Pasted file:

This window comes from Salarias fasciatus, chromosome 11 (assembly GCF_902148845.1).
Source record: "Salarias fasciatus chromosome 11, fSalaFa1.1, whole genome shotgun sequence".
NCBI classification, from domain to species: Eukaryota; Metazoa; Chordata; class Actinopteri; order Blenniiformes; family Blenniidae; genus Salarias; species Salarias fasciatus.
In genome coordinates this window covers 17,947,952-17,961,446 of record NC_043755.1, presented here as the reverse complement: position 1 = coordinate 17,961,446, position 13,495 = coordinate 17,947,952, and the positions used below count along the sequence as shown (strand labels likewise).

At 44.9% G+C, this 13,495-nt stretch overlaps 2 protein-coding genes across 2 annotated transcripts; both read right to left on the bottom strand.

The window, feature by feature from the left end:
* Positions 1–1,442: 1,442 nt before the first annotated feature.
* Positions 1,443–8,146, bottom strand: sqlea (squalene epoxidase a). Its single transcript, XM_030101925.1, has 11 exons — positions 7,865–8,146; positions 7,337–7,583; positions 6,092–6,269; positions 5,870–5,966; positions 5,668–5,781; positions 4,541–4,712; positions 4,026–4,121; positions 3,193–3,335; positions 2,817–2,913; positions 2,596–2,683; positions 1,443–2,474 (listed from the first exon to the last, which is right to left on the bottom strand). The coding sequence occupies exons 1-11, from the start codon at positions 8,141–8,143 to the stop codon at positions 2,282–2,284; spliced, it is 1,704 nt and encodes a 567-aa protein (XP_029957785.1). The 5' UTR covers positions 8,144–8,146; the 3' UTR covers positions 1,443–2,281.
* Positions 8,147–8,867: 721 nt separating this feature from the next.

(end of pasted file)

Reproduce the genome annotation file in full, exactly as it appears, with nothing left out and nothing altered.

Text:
This window comes from Salarias fasciatus, chromosome 11 (assembly GCF_902148845.1).
Source record: "Salarias fasciatus chromosome 11, fSalaFa1.1, whole genome shotgun sequence".
NCBI classification, from domain to species: Eukaryota; Metazoa; Chordata; class Actinopteri; order Blenniiformes; family Blenniidae; genus Salarias; species Salarias fasciatus.
In genome coordinates this window covers 17,947,952-17,961,446 of record NC_043755.1, presented here as the reverse complement: position 1 = coordinate 17,961,446, position 13,495 = coordinate 17,947,952, and the positions used below count along the sequence as shown (strand labels likewise).

At 44.9% G+C, this 13,495-nt stretch overlaps 2 protein-coding genes across 2 annotated transcripts; both read right to left on the bottom strand.

The window, feature by feature from the left end:
* Positions 1–1,442: 1,442 nt before the first annotated feature.
* Positions 1,443–8,146, bottom strand: sqlea (squalene epoxidase a). Its single transcript, XM_030101925.1, has 11 exons — positions 7,865–8,146; positions 7,337–7,583; positions 6,092–6,269; positions 5,870–5,966; positions 5,668–5,781; positions 4,541–4,712; positions 4,026–4,121; positions 3,193–3,335; positions 2,817–2,913; positions 2,596–2,683; positions 1,443–2,474 (listed from the first exon to the last, which is right to left on the bottom strand). The coding sequence occupies exons 1-11, from the start codon at positions 8,141–8,143 to the stop codon at positions 2,282–2,284; spliced, it is 1,704 nt and encodes a 567-aa protein (XP_029957785.1). The 5' UTR covers positions 8,144–8,146; the 3' UTR covers positions 1,443–2,281.
* Positions 8,147–8,867: 721 nt separating this feature from the next.